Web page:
Image Retrieval, opening up the bag-of-words
This course gives the theory and practical exercises needed to build a state-of-the-art bag-of-words image-retrieval system. Specifically, the course focuses on the methods necessary for particular-instance retrieval, which is the task of ranking the most visually similar instances of a query object (e.g., art work, landmark, or logo) from a very large-scale image database, typically tens-of-millions of images or more.
K-nearest-neighbor classifiers and approximate nearest neighbor algorithms, vector quantization, min-hash, query expansion, spatial verification and the design of local features for image representation. Several fundamental concepts from computer vision are integral to the topic list and will be covered as well.
The main programming tool for the course is Matlab. The organizers will provide the students with a virtual machine with preinstalled software. Script templates will be provided by the lecturer.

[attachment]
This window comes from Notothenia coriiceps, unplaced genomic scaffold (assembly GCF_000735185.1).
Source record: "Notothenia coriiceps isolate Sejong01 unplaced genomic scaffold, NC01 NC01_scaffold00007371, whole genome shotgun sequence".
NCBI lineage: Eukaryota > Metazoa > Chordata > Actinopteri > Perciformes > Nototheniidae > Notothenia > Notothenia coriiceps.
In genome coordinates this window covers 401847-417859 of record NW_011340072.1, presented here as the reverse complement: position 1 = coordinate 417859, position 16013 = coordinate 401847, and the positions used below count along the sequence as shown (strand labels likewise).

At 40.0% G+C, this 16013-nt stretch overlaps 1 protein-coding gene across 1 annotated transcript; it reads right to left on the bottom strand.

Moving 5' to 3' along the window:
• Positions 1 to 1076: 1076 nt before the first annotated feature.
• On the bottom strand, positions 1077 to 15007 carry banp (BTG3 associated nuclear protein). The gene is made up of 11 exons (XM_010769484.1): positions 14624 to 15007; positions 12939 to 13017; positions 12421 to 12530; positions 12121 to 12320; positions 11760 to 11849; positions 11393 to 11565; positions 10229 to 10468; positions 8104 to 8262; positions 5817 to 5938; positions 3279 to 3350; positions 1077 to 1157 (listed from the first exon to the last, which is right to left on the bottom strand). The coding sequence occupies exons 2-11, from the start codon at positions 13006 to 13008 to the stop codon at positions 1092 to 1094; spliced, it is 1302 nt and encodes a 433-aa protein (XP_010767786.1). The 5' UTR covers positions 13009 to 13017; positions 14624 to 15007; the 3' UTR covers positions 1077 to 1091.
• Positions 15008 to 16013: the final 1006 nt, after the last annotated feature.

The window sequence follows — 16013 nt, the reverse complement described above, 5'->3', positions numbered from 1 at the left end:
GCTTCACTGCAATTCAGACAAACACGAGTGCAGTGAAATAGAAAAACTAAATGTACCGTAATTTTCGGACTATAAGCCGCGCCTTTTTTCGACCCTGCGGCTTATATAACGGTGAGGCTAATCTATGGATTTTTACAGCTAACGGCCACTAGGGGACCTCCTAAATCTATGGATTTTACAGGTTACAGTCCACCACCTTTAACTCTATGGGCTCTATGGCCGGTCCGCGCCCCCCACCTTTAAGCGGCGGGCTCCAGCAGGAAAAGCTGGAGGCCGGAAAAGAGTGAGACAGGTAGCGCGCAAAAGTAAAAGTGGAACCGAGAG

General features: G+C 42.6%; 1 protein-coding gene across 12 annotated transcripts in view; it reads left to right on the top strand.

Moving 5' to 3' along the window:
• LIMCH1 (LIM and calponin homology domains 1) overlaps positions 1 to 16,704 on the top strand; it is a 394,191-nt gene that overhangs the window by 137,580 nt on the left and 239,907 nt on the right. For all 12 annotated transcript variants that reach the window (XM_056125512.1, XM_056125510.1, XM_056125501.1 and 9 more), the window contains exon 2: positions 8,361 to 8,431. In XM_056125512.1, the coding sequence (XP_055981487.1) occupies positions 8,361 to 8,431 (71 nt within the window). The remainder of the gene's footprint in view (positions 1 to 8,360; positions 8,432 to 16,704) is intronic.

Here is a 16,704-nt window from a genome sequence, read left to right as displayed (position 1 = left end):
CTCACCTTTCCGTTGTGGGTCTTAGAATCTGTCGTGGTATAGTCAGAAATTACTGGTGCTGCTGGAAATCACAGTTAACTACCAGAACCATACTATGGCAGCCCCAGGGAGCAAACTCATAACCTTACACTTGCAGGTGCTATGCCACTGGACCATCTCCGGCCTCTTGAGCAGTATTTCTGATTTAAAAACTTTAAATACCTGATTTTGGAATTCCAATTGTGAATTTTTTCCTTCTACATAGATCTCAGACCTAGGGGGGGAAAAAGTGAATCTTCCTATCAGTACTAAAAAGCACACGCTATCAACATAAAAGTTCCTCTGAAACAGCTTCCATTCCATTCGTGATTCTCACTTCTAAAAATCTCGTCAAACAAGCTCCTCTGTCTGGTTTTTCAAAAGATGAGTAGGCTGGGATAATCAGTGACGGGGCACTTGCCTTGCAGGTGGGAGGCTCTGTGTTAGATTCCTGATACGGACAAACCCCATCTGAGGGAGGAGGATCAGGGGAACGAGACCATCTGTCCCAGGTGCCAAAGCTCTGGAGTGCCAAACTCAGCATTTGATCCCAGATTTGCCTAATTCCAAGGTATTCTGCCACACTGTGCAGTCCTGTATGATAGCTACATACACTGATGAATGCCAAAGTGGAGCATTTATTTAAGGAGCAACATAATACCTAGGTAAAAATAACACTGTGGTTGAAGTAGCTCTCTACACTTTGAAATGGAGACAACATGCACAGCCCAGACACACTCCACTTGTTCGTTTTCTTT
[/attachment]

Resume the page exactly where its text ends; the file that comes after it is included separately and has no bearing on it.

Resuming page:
The course is self-contained, but the student is expected to have a basic familiarity with statistics, machine learning, and data structures. Matlab will be used for the practical exercises.
James Pritts is a researcher at the Center for Machine Perception (CMP) and a PhD candidate at Czech Technical University. His current research is detecting and modeling repeated patterns in images. Prior to joining CMP, Mr. Pritts had an industry career in computer vision and scientific computing. Mr. Pritts was a Lead Engineer for BAE Systems, where he contributed to several US Department of Defense (DARPA) computer-vision research efforts; at NASA, he created gesture-recognition software for remotely controlling robotic arms of the International Space Station; and for Shell Global Solutions, he designed high-performance process-control algorithms. He received his BSc in Mathematics at The University of North Texas and his MSc in Computer Science from Czech Technical University.